Global Conference in Prague, 2023 Top Travel

Moctezuma’s headdress isn’t in Mexico – it’s in Vienna

Moctezuma's Headdress. (Regina López/YJI)
See more ‘Postcards from Prague’ by clicking on the image. (Viktorie Goldmannová/YJI)

VIENNA – In my last year of primary school, my class had a school trip to Teotihuacán, where the Pyramids of the Sun and the Moon reside.

Teotihuacán was the center of what used to be Tenochtitlán, the core of the Aztec Empire.

I marveled at what my ancestors had built. Mexican history has always been interesting to me and I have always been just fine with being Mexican.

When I went to Teotihuacán and I saw the pyramids, it was the first time I felt overwhelmingly happy to be Mexican.

I’ve worked hard so my life would be filled with big adventures in faraway places. Seven years after my Teotihuacán adventure, I found myself in Vienna. 

I was only there for two days and I admit I’m a very basic tourist. I based my one person walking tour on Tripadvisor’s advice. I went to St. Stephen’s Cathedral, to Mozart’s apartment, to the Albertina museum.

But before going to all those places there was a place I absolutely needed to visit.

Ver el penacho de Moctezuma – see Moctezuma ‘s headdress – was the top element of my bucket list. 

At 10 a.m. I was the first person in line to enter that big beautiful building. To my surprise, the headdress of Moctezuma was the main attraction of the Weltmuseum Wien. It was the main image on the museum’s brochure.

Day of the Dead handicrafts. (Regina López/YJI)
Items on display relating to the Virgin of Guadalupe. (Regina López/YJI)

Mexico’s exhibition was the biggest one in the museum. Most of the people in the room were Mexican.

Funny enough, we were all proudly wearing our official soccer jerseys of the Mexican team.

The Aztec Empire was the biggest and most powerful in Mesoamerica until 1519. That’s when the Spanish kingdom sent the explorer Hernán Cortés, who ended up conquering Mexico and imprisoning Moctezuma, the ruler of the Aztec Empire.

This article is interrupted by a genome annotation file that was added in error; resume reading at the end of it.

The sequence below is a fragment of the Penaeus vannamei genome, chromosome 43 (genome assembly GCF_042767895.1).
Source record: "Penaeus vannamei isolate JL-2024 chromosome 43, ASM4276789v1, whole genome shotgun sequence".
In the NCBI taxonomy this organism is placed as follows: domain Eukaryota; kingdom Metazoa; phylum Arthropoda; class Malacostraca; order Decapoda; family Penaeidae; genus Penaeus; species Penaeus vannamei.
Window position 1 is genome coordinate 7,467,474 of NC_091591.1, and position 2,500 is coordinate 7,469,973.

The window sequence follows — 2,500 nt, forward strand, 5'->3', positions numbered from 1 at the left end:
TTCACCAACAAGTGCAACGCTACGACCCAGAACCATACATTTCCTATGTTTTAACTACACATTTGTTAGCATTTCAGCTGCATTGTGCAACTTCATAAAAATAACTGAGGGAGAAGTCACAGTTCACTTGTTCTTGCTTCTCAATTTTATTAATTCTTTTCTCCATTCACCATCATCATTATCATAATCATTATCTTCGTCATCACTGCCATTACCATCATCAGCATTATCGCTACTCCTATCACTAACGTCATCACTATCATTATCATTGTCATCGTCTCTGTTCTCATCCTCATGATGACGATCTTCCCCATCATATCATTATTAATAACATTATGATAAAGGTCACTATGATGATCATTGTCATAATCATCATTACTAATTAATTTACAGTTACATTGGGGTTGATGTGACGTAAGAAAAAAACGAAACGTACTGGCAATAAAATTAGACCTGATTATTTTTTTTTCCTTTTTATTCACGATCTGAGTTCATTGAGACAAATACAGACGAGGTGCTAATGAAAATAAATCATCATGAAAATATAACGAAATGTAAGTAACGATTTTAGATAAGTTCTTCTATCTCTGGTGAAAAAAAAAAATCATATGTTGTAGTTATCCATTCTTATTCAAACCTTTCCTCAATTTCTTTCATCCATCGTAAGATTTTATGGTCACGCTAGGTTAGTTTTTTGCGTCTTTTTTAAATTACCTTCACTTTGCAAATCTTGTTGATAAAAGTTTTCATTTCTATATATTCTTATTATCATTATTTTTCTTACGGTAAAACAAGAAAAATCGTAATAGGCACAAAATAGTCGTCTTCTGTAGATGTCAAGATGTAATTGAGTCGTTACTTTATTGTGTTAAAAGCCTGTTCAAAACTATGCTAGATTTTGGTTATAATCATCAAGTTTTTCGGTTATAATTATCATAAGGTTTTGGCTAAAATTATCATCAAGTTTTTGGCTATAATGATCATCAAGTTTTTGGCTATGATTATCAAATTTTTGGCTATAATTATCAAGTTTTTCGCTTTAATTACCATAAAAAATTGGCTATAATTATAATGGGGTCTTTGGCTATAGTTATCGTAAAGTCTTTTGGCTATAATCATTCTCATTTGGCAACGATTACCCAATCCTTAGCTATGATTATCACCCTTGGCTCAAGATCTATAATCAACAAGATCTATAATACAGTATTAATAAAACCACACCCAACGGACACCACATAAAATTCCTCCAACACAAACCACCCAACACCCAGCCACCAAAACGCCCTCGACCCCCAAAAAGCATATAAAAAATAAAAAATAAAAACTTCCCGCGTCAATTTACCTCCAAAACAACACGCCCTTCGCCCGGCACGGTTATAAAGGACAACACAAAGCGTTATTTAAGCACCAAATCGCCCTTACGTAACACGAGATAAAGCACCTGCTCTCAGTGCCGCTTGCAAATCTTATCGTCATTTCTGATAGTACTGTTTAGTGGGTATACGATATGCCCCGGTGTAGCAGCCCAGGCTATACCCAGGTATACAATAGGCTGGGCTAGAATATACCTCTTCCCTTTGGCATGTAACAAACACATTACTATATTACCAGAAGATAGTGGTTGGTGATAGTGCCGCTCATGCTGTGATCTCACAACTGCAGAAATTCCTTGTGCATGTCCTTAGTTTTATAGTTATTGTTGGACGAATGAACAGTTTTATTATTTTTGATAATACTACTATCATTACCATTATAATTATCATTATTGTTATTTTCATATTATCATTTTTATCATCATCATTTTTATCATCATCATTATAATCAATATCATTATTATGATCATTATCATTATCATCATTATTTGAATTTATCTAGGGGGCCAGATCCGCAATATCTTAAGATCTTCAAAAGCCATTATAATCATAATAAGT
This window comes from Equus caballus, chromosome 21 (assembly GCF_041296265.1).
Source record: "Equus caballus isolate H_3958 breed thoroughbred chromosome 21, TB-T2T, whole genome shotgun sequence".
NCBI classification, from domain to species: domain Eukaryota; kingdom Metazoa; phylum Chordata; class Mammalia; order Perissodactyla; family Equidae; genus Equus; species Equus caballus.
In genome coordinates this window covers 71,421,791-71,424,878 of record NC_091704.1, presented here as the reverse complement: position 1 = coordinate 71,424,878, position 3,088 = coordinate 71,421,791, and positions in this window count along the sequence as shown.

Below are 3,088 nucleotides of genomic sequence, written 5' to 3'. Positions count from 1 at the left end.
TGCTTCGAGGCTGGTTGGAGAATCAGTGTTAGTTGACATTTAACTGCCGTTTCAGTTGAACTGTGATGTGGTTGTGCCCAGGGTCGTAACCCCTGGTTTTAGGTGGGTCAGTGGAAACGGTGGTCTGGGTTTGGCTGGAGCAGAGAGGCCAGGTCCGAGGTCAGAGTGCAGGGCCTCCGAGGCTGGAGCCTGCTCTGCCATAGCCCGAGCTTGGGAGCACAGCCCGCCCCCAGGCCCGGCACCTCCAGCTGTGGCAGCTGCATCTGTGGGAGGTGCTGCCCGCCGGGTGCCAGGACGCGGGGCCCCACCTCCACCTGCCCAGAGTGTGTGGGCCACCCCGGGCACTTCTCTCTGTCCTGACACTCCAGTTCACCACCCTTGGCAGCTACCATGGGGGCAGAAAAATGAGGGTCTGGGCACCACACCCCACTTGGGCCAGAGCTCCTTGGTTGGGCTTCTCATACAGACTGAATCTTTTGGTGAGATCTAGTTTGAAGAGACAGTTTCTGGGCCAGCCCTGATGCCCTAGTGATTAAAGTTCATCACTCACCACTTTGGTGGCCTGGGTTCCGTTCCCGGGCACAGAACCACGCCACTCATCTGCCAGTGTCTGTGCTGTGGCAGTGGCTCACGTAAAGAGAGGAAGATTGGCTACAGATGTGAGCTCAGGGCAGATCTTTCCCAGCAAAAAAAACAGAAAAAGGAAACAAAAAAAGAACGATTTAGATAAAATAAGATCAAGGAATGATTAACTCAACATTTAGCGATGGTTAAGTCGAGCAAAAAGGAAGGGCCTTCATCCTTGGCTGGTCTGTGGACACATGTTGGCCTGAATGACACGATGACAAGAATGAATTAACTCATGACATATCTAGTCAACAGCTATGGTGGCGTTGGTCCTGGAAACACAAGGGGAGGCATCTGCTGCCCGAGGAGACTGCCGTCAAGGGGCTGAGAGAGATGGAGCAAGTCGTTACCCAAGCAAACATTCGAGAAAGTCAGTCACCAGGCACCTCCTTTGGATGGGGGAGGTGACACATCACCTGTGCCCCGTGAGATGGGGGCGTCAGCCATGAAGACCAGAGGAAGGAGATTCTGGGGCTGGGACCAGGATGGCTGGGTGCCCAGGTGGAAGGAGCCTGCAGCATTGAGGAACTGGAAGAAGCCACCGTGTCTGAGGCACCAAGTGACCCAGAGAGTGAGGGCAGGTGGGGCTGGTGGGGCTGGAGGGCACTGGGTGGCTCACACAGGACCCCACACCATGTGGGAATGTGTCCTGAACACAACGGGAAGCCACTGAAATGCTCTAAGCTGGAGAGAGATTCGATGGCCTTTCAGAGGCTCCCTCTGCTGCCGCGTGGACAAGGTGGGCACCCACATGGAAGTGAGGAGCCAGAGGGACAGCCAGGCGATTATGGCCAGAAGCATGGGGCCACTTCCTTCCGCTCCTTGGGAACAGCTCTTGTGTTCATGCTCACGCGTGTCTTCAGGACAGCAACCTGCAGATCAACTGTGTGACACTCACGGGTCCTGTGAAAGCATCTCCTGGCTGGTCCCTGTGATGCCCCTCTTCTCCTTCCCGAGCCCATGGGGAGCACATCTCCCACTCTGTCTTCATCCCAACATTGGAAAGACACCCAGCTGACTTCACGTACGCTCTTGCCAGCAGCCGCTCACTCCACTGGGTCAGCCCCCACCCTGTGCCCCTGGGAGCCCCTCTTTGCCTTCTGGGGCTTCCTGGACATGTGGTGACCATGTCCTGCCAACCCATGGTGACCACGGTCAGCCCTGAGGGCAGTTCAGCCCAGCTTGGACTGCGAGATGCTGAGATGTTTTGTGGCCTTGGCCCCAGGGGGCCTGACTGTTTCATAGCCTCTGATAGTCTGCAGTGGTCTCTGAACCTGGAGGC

It is not confirmed if the headdress was Moctezuma’s, but they were normally used by rulers, Gods, priests and warriors. They were also offered as gifts, which is considered the most plausible way it got to Austria in the first place.

Huipiles, which are traditional Mexican clothing. (Regina López/YJI)

I rediscovered my own culture in another country. The museum displayed Aztec shields, sculptures and other kinds of weapons and art. There were also handicrafts that I could easily find in any street market in Mexico City, like handmade skeletons or traditional jewelry.

The people who weren’t Mexican found them really precious.

The author’s selfie with Moctezuma’s Headdress. (Regina López/YJI)

I’m not angry that Austria has possession of these things, but I couldn’t help to feel that I should’ve seen them in my country.

In 2010, the Welt Museum Wien took on a research project on the headdress in cooperation with the Instituto Nacional de Antropología e Historia – Mexico ‘s National Institute of Anthropology and History. The possibility of taking it back to Mexico was even discussed, but it was determined that it was too fragile to make that trip.

In recent years, funding for Mexico’s National Institute of Anthropology and History has taken a strong hit.

So, although I know that little gift from my ancestors is better off on the other side of the world, at least I got the chance to visit it.

Regina López is a Senior Correspondent with Youth Journalism International.

See more ‘Postcards from Prague’ here.

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